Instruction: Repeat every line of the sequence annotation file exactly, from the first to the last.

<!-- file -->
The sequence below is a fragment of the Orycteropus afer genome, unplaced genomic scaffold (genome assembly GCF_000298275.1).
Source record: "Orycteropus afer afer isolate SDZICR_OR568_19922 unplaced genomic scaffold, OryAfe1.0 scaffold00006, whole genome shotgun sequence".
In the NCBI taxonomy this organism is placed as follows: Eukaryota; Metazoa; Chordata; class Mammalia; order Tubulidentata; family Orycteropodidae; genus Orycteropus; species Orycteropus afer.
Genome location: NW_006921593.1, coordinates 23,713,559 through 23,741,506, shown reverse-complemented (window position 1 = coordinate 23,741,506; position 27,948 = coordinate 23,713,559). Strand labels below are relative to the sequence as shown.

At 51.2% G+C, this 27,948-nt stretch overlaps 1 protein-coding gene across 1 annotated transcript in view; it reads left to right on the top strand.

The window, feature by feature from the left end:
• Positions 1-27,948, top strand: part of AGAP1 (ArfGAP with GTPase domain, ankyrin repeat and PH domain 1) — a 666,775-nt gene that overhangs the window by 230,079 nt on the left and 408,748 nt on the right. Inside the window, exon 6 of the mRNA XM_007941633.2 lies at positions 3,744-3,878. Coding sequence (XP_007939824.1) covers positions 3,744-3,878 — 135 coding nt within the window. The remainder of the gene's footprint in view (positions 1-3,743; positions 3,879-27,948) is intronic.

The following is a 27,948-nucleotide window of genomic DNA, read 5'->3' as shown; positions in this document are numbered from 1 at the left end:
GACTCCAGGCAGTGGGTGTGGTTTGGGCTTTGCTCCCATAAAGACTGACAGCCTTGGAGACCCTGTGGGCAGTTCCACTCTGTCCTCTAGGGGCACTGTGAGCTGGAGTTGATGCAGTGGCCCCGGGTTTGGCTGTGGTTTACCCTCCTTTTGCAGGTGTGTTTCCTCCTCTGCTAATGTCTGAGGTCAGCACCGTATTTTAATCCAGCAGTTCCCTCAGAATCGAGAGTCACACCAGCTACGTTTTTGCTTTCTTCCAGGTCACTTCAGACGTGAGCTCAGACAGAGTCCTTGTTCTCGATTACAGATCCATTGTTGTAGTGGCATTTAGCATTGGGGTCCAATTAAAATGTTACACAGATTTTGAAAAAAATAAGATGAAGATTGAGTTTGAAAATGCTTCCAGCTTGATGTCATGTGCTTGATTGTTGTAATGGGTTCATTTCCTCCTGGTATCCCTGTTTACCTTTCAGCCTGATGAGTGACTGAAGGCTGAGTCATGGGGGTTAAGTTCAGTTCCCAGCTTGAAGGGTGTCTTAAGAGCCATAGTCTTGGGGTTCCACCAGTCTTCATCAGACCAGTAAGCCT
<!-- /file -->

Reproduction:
The sequence below is a fragment of the Orycteropus afer genome, unplaced genomic scaffold (genome assembly GCF_000298275.1).
Source record: "Orycteropus afer afer isolate SDZICR_OR568_19922 unplaced genomic scaffold, OryAfe1.0 scaffold00006, whole genome shotgun sequence".
In the NCBI taxonomy this organism is placed as follows: Eukaryota; Metazoa; Chordata; class Mammalia; order Tubulidentata; family Orycteropodidae; genus Orycteropus; species Orycteropus afer.
Genome location: NW_006921593.1, coordinates 23,713,559 through 23,741,506, shown reverse-complemented (window position 1 = coordinate 23,741,506; position 27,948 = coordinate 23,713,559). Strand labels below are relative to the sequence as shown.

At 51.2% G+C, this 27,948-nt stretch overlaps 1 protein-coding gene across 1 annotated transcript in view; it reads left to right on the top strand.

The window, feature by feature from the left end:
• Positions 1-27,948, top strand: part of AGAP1 (ArfGAP with GTPase domain, ankyrin repeat and PH domain 1) — a 666,775-nt gene that overhangs the window by 230,079 nt on the left and 408,748 nt on the right. Inside the window, exon 6 of the mRNA XM_007941633.2 lies at positions 3,744-3,878. Coding sequence (XP_007939824.1) covers positions 3,744-3,878 — 135 coding nt within the window. The remainder of the gene's footprint in view (positions 1-3,743; positions 3,879-27,948) is intronic.

The following is a 27,948-nucleotide window of genomic DNA, read 5'->3' as shown; positions in this document are numbered from 1 at the left end:
GACTCCAGGCAGTGGGTGTGGTTTGGGCTTTGCTCCCATAAAGACTGACAGCCTTGGAGACCCTGTGGGCAGTTCCACTCTGTCCTCTAGGGGCACTGTGAGCTGGAGTTGATGCAGTGGCCCCGGGTTTGGCTGTGGTTTACCCTCCTTTTGCAGGTGTGTTTCCTCCTCTGCTAATGTCTGAGGTCAGCACCGTATTTTAATCCAGCAGTTCCCTCAGAATCGAGAGTCACACCAGCTACGTTTTTGCTTTCTTCCAGGTCACTTCAGACGTGAGCTCAGACAGAGTCCTTGTTCTCGATTACAGATCCATTGTTGTAGTGGCATTTAGCATTGGGGTCCAATTAAAATGTTACACAGATTTTGAAAAAAATAAGATGAAGATTGAGTTTGAAAATGCTTCCAGCTTGATGTCATGTGCTTGATTGTTGTAATGGGTTCATTTCCTCCTGGTATCCCTGTTTACCTTTCAGCCTGATGAGTGACTGAAGGCTGAGTCATGGGGGTTAAGTTCAGTTCCCAGCTTGAAGGGTGTCTTAAGAGCCATAGTCTTGGGGTTCCACCAGTCTTCATCAGACCAGTAAGCCT